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1 Yr. To Copenhagen - "China's Position Has Not Fundamentally Changed Since Bali" - Guardian

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hatrack Donating Member (1000+ posts) Send PM | Profile | Ignore Mon Dec-08-08 01:12 PM
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1 Yr. To Copenhagen - "China's Position Has Not Fundamentally Changed Since Bali" - Guardian

The rest of the world expects more than engagement from Obama, however vigorous, and British officials will expect the US to take on the kind of binding targets it rejected a decade ago. For that to happen, it seems certain that the US will demand mandatory emissions commitments from large developing countries, principally China, India and Brazil.

China's position has not fundamentally changed since Bali: it will resist internationally binding goals for emissions reductions. "I don't think it is realistic or feasible to set a specific emissions target at a national level," said a member of the Chinese negotiating team. "Politically, I don't think it is possible to set targets."

Before taking that step, the source said, China would seek assistance to build up a system to measure, report and verify emissions. This is a challenge in such a large country but negotiators argue it is pointless to set a target if there is no accurate way to gauge compliance. China has set non-binding domestic goals on energy efficiency, renewable energy use and the reduction of pollutants, including several greenhouse gases. Foreign diplomats praise the targets, but say implementation is patchy.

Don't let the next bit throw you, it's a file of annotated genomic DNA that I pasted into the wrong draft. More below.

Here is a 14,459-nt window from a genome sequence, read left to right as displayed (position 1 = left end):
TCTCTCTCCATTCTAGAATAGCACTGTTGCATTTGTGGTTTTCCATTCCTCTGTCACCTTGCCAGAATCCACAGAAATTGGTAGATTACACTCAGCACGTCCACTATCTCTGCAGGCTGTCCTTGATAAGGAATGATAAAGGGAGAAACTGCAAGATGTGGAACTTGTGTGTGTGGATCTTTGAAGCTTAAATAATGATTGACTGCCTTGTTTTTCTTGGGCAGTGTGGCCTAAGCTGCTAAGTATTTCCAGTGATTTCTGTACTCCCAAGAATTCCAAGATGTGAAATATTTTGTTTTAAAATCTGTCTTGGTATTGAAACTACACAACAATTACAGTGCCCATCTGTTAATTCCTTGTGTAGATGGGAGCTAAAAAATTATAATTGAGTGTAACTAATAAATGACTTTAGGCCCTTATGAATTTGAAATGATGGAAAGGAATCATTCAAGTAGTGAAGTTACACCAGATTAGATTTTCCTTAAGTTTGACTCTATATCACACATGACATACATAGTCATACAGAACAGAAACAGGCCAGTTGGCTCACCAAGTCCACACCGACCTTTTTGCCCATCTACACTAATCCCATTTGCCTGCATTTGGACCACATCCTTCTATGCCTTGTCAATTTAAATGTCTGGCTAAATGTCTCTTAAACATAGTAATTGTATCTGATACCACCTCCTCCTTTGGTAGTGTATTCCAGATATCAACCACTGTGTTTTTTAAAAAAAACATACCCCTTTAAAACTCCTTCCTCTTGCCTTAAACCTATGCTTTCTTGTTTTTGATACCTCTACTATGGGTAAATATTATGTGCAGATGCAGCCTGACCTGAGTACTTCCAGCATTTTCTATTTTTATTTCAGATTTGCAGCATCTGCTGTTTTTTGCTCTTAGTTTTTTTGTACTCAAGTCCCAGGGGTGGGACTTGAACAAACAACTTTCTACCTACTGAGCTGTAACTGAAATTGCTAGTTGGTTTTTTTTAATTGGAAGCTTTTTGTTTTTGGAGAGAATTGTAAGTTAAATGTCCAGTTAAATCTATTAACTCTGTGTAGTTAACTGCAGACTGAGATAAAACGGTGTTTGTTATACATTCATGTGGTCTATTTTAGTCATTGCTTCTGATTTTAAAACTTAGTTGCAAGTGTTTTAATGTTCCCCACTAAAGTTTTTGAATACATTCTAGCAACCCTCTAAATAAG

In Chinese academia, there is a growing debate on the issue, with one prominent government adviser, Hu Angang, urging China to score diplomatic points by fixing binding targets. But this is a minority position. The Chinese government stresses that the main responsibility lies with developed countries. Before setting binding targets, China wants its economy to catch up more with the west. Chinese premier Wen Jiabao recently called on rich countries to abandon their "unsustainable lifestyle", saying the financial crisis was no excuse for inaction on climate change. China has said developed countries should contribute at least 0.7% of their GDP to help poorer countries acquire clean technology and cope with the floods, droughts and storms created by rising temperatures. Few wealthy countries stump up this much cash for their entire aid budgets. In negotiations, China and other developing countries are likely to seek a lower but still substantial sum of several tens of billions of pounds.

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